(3) A contract not falling within subparagraph (2) shall be regarded as made for commercial purposes if, under the terms of the contract, delivery is to be made within seven days.

Virtual Assets Derivatives

A futures contract involving a virtual asset or virtual assets product will be captured by paragraph 6, Schedule 1 of SIBA.


Paragraph 7, Schedule 1 of SIBA defines “contracts for differences” as –

(1) Rights under –

(a) a contract for differences; or


any other contract the purpose or intended purpose of which is to secure a profit or avoid a loss by reference to fluctuations in –

(i) the value or price of property of any description; or

(ii) an index or other factor designated for that purpose in the contract, other than a contract where the parties intend that the profit is to be obtained or the loss avoided by taking delivery of any property to which the contract relates.

(2) This paragraph does not apply to rights under a contract under which money is received by way of deposit on terms that any interest or other return to be paid on the sum deposited will be

calculated by reference to fluctuations in an index or other factor.

Virtual Assets Derivatives

Where a virtual asset or a related product is the subject of a contract for differences or any other contract the purpose or intended purpose of which is to secure a profit or avoid a loss by reference to fluctuations in the value or price of property of any description, it will be captured by paragraph 7, Schedule 1 of SIBA.

Paragraph 8, Schedule 1 of SIBA defines “long-term insurance contracts” as:

(1) Rights under a contract the effecting and carrying out of which constitutes Class 1 or Class 2 long-term business within the meaning of the Insurance Act, 2008.

(2) This paragraph does not apply to rights under a reinsurance contract.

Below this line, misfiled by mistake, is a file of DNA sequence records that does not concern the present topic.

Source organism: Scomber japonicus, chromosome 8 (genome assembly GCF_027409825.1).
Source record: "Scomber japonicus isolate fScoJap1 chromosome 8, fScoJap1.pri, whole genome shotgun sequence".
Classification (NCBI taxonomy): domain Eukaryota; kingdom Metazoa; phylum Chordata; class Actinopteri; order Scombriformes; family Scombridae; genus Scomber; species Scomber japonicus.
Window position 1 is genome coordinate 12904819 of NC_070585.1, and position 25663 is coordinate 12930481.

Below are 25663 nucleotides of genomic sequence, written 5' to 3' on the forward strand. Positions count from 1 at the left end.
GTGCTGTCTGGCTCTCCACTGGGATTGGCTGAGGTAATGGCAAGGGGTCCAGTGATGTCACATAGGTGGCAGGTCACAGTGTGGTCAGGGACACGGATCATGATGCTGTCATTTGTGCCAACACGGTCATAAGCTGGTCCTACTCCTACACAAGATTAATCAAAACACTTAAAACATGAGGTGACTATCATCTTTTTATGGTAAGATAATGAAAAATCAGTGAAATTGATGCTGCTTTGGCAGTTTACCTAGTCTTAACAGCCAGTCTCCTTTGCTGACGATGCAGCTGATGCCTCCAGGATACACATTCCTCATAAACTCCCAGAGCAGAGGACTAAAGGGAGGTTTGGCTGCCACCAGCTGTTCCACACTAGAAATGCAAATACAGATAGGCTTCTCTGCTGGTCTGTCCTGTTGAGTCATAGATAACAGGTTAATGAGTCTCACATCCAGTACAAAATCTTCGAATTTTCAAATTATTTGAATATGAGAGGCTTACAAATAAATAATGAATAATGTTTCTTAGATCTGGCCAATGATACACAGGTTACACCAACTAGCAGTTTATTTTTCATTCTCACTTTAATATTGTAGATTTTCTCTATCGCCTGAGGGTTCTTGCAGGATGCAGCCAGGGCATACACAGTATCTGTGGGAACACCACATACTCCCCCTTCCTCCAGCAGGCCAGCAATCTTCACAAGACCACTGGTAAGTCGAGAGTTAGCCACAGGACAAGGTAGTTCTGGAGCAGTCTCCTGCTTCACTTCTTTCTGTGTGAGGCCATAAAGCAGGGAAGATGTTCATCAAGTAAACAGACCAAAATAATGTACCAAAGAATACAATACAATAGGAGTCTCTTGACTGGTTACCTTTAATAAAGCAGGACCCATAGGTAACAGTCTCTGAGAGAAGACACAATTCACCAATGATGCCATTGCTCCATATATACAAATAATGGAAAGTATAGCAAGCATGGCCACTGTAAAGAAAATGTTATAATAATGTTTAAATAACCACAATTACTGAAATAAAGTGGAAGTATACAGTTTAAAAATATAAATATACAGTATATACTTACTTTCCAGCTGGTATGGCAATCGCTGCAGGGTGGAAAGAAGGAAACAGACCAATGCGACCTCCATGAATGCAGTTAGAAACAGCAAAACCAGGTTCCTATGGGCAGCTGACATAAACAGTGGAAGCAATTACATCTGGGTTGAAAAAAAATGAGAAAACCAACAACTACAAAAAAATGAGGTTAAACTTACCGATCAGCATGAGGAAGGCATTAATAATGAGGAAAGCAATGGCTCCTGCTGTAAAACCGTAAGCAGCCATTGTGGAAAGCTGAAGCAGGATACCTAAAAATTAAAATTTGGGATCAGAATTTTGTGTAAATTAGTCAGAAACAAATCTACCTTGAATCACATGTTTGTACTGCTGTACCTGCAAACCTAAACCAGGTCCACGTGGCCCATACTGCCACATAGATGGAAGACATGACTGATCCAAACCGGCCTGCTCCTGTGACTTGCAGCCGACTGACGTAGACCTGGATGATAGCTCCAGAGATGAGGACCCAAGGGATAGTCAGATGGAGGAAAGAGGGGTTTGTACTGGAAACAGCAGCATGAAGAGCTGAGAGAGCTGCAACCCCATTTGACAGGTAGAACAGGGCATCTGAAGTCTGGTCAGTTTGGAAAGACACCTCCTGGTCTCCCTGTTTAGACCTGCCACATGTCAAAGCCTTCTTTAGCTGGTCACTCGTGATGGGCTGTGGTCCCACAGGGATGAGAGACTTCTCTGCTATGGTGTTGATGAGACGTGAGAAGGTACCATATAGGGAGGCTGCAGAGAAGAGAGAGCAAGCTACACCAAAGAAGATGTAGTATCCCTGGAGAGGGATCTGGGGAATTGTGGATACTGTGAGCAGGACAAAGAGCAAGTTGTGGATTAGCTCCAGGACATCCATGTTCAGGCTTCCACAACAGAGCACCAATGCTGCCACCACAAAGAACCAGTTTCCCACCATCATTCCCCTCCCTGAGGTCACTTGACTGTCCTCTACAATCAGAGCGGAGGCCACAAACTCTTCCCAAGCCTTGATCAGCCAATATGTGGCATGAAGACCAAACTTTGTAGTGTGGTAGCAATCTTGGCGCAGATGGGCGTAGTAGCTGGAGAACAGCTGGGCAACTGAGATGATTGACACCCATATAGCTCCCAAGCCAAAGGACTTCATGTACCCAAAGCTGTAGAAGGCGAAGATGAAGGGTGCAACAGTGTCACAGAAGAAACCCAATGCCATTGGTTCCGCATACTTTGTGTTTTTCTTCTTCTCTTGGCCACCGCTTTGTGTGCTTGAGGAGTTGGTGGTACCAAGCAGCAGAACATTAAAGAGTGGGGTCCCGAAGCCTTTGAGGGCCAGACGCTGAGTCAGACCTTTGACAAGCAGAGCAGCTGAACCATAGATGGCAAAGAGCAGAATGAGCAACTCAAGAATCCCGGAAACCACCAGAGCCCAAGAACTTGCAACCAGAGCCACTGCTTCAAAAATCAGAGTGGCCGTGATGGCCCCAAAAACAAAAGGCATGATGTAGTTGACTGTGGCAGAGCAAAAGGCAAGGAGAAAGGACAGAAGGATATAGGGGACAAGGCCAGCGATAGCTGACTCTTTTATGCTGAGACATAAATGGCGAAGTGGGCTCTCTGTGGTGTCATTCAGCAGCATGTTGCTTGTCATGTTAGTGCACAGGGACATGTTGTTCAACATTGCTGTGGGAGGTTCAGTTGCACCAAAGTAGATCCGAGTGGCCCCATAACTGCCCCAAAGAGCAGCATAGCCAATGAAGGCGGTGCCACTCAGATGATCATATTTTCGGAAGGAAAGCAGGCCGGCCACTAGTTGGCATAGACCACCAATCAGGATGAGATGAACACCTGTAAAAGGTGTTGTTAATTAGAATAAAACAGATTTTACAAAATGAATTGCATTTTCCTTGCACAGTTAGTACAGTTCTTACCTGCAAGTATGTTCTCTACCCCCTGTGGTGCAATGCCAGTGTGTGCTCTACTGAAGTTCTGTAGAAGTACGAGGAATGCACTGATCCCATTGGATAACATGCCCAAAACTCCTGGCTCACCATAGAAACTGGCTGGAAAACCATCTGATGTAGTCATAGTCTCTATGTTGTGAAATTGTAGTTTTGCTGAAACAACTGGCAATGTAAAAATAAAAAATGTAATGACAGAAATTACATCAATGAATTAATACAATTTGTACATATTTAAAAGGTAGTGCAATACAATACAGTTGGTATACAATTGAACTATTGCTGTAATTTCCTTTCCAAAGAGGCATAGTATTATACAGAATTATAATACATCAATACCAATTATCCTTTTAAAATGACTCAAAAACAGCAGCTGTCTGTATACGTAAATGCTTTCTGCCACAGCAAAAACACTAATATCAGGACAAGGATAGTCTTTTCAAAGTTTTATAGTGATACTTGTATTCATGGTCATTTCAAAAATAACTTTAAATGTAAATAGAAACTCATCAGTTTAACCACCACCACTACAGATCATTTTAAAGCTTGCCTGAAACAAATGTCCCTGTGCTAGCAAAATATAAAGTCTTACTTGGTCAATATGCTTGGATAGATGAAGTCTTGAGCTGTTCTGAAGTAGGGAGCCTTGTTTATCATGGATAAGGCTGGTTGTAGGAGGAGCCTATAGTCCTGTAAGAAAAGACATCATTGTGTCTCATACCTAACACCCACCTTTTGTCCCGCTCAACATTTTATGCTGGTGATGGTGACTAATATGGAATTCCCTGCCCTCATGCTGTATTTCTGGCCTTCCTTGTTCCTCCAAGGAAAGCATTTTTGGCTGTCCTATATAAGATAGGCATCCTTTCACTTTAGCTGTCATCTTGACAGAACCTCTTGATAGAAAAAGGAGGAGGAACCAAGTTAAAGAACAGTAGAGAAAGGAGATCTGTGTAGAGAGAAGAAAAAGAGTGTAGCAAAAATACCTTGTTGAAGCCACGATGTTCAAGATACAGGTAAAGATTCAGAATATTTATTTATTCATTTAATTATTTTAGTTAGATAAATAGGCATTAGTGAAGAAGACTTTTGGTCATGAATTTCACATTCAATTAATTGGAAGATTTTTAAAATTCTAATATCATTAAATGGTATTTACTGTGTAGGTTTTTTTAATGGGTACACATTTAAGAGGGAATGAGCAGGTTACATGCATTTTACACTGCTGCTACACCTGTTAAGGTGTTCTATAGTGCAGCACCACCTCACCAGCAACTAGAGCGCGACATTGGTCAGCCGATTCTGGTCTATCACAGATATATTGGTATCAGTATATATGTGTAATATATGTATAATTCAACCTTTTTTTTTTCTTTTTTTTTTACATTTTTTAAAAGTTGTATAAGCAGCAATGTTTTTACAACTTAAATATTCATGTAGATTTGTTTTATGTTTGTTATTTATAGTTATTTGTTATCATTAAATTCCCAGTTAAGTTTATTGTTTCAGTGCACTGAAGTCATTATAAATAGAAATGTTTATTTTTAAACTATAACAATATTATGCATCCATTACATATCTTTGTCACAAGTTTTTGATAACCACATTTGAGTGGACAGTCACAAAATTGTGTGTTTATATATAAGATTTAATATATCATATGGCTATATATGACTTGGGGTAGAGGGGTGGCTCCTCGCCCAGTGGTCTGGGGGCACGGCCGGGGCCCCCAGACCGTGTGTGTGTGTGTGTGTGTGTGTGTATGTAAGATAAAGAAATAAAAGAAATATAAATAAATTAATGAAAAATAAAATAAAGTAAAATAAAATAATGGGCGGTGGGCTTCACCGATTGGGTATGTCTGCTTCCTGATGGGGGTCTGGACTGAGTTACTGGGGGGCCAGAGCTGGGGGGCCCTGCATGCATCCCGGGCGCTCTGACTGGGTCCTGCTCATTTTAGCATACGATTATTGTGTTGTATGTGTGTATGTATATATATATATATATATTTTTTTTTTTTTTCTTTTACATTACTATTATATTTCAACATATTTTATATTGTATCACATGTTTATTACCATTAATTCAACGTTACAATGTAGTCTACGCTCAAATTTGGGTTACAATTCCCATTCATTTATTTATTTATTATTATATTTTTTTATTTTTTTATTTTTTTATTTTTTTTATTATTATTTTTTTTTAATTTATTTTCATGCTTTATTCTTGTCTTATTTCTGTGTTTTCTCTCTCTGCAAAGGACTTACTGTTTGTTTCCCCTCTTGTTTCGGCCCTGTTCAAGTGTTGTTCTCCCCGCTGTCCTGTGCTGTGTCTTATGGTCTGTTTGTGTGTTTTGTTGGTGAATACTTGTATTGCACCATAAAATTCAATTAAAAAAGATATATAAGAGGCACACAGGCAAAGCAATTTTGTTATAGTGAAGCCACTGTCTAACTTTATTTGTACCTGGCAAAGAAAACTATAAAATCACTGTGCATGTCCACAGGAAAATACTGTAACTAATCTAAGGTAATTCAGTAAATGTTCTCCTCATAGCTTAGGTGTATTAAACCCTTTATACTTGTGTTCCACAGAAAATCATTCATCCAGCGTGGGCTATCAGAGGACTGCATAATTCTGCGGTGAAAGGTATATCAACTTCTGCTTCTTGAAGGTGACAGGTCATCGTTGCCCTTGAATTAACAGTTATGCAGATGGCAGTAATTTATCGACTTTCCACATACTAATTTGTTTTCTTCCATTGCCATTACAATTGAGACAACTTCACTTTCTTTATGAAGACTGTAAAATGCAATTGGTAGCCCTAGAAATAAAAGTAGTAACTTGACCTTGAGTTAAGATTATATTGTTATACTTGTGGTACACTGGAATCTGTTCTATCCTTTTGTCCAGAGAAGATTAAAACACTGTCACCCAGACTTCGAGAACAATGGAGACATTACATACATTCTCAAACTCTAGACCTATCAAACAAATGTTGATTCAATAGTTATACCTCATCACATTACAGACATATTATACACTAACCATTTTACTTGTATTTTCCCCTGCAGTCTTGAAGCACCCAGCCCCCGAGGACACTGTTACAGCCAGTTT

(3) Rights falling within this paragraph shall not be regarded as falling within paragraph 7.


At the point of writing, there were no virtual assets investment vehicles or intermediaries with considerations which may be applicable under paragraph 8, Schedule 1 of SIBA. However, where this position changes in due course, these Guidelines may be amended accordingly.

Paragraph 9, Schedule 1 of SIBA defines “rights and interests in investments” as –

Rights to and interests in any investment falling within any of the preceding paragraphs of this Schedule.

Where a virtual asset is deemed an investment under any other paragraph within Schedule 1 of SIBA, it will fall within the definition of paragraph 9, Schedule 1 of SIBA.


The following chart provides guidance with respect to virtual currency activities potentially governed by the Securities and Investment Regulation in accordance with SIBA Business Act, 2010

page12image3279291600 page12image3279291888 page12image3279292176


Schedule 2 – Investment Activities

Included activities (Part A) involve –

  1. Dealing in Investments;
  2. Arranging Deals in Investments;
  3. Managing Investments
  4. Providing Investment Advice;
  5. Providing Custodian Services with Respect to Investments;
  6. Providing Administration Services with Respect to Investments; and
  7. Operating an Investment Exchange.

The following two conditions must be satisfied to determine whether a licence is required –

Firstly, whether the product satisfies the definition of an investment as outlined aboveunder “initial Issue”;

Secondly, provided the definition of “investment” is met, an assessment is required to determine whether the investment activity is captured pursuant to Part A of Schedule 2 of SIBA, and is not an excluded activity pursuant to Part B of Schedule 2 of SIBA or the person is not an excluded person pursuant to Part C of Schedule 2 of SIBA.

When a virtual asset product fits the definition of an investment, persons carrying on an investment business activity pursuant to Schedule 2 of SIBA will require a licence. Licensing categories are outlined in Schedule 3 of SIBA.

Thus, where a person provides an investment activity in respect of any defined investment involving a virtual asset, virtual asset product or digital token, a licence will be required.

For example: